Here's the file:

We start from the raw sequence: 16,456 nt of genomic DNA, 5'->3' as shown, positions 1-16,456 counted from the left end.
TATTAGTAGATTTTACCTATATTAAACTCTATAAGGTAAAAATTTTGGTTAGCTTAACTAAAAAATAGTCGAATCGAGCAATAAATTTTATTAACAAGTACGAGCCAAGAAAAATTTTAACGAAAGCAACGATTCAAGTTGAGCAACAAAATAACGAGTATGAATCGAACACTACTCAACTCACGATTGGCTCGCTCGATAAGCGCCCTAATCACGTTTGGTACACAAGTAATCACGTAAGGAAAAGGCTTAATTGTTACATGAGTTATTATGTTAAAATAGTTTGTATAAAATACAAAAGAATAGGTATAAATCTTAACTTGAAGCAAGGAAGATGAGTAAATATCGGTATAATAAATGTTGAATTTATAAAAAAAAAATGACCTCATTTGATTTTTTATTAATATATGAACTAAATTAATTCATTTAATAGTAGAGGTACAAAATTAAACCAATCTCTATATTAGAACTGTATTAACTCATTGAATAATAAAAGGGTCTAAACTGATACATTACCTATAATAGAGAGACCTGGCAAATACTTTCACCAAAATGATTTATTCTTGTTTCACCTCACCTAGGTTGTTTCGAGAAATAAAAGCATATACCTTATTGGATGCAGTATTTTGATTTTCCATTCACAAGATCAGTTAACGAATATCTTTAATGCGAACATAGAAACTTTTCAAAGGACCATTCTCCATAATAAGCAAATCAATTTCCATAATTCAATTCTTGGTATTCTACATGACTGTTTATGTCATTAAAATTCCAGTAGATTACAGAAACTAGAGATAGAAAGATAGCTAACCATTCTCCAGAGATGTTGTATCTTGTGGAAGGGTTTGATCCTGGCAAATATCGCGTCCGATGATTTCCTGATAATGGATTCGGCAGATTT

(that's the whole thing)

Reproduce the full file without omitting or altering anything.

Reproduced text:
We start from the raw sequence: 16,456 nt of genomic DNA, 5'->3' as shown, positions 1-16,456 counted from the left end.
TATTAGTAGATTTTACCTATATTAAACTCTATAAGGTAAAAATTTTGGTTAGCTTAACTAAAAAATAGTCGAATCGAGCAATAAATTTTATTAACAAGTACGAGCCAAGAAAAATTTTAACGAAAGCAACGATTCAAGTTGAGCAACAAAATAACGAGTATGAATCGAACACTACTCAACTCACGATTGGCTCGCTCGATAAGCGCCCTAATCACGTTTGGTACACAAGTAATCACGTAAGGAAAAGGCTTAATTGTTACATGAGTTATTATGTTAAAATAGTTTGTATAAAATACAAAAGAATAGGTATAAATCTTAACTTGAAGCAAGGAAGATGAGTAAATATCGGTATAATAAATGTTGAATTTATAAAAAAAAAATGACCTCATTTGATTTTTTATTAATATATGAACTAAATTAATTCATTTAATAGTAGAGGTACAAAATTAAACCAATCTCTATATTAGAACTGTATTAACTCATTGAATAATAAAAGGGTCTAAACTGATACATTACCTATAATAGAGAGACCTGGCAAATACTTTCACCAAAATGATTTATTCTTGTTTCACCTCACCTAGGTTGTTTCGAGAAATAAAAGCATATACCTTATTGGATGCAGTATTTTGATTTTCCATTCACAAGATCAGTTAACGAATATCTTTAATGCGAACATAGAAACTTTTCAAAGGACCATTCTCCATAATAAGCAAATCAATTTCCATAATTCAATTCTTGGTATTCTACATGACTGTTTATGTCATTAAAATTCCAGTAGATTACAGAAACTAGAGATAGAAAGATAGCTAACCATTCTCCAGAGATGTTGTATCTTGTGGAAGGGTTTGATCCTGGCAAATATCGCGTCCGATGATTTCCTGATAATGGATTCGGCAGATTT